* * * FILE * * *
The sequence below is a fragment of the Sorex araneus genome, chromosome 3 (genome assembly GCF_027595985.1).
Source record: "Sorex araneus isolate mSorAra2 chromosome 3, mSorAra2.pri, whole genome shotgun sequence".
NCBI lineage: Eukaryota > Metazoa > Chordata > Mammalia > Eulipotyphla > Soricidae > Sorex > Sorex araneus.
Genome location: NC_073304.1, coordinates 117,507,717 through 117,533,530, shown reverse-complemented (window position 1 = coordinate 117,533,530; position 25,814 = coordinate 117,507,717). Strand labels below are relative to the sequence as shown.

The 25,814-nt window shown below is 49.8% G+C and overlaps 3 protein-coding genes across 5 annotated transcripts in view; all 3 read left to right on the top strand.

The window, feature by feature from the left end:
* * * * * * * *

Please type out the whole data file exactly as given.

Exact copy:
The sequence below is a fragment of the Sorex araneus genome, chromosome 3 (genome assembly GCF_027595985.1).
Source record: "Sorex araneus isolate mSorAra2 chromosome 3, mSorAra2.pri, whole genome shotgun sequence".
NCBI lineage: Eukaryota > Metazoa > Chordata > Mammalia > Eulipotyphla > Soricidae > Sorex > Sorex araneus.
Genome location: NC_073304.1, coordinates 117,507,717 through 117,533,530, shown reverse-complemented (window position 1 = coordinate 117,533,530; position 25,814 = coordinate 117,507,717). Strand labels below are relative to the sequence as shown.

The 25,814-nt window shown below is 49.8% G+C and overlaps 3 protein-coding genes across 5 annotated transcripts in view; all 3 read left to right on the top strand.

The window, feature by feature from the left end: